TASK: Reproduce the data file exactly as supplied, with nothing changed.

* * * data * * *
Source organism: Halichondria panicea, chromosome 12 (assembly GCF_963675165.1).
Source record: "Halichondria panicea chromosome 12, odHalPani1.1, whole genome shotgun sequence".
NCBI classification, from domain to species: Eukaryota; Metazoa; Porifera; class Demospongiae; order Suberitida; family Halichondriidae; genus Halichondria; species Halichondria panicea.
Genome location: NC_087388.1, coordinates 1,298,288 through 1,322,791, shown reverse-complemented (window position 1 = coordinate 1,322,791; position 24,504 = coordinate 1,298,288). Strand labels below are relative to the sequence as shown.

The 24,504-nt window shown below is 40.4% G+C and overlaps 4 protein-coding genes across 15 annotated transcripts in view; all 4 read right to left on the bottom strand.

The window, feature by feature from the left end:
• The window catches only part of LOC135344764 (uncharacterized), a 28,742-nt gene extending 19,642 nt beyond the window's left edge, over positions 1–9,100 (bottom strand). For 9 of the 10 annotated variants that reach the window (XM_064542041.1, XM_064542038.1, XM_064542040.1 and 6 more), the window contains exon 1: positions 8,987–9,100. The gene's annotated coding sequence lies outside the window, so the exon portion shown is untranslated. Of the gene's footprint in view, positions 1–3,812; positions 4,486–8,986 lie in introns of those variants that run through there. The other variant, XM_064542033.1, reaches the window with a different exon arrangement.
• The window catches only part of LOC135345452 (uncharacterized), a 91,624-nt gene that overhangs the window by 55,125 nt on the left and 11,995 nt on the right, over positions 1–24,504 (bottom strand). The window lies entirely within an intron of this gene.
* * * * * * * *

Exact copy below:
Source organism: Halichondria panicea, chromosome 12 (assembly GCF_963675165.1).
Source record: "Halichondria panicea chromosome 12, odHalPani1.1, whole genome shotgun sequence".
NCBI classification, from domain to species: Eukaryota; Metazoa; Porifera; class Demospongiae; order Suberitida; family Halichondriidae; genus Halichondria; species Halichondria panicea.
Genome location: NC_087388.1, coordinates 1,298,288 through 1,322,791, shown reverse-complemented (window position 1 = coordinate 1,322,791; position 24,504 = coordinate 1,298,288). Strand labels below are relative to the sequence as shown.

The 24,504-nt window shown below is 40.4% G+C and overlaps 4 protein-coding genes across 15 annotated transcripts in view; all 4 read right to left on the bottom strand.

The window, feature by feature from the left end:
• The window catches only part of LOC135344764 (uncharacterized), a 28,742-nt gene extending 19,642 nt beyond the window's left edge, over positions 1–9,100 (bottom strand). For 9 of the 10 annotated variants that reach the window (XM_064542041.1, XM_064542038.1, XM_064542040.1 and 6 more), the window contains exon 1: positions 8,987–9,100. The gene's annotated coding sequence lies outside the window, so the exon portion shown is untranslated. Of the gene's footprint in view, positions 1–3,812; positions 4,486–8,986 lie in introns of those variants that run through there. The other variant, XM_064542033.1, reaches the window with a different exon arrangement.
• The window catches only part of LOC135345452 (uncharacterized), a 91,624-nt gene that overhangs the window by 55,125 nt on the left and 11,995 nt on the right, over positions 1–24,504 (bottom strand). The window lies entirely within an intron of this gene.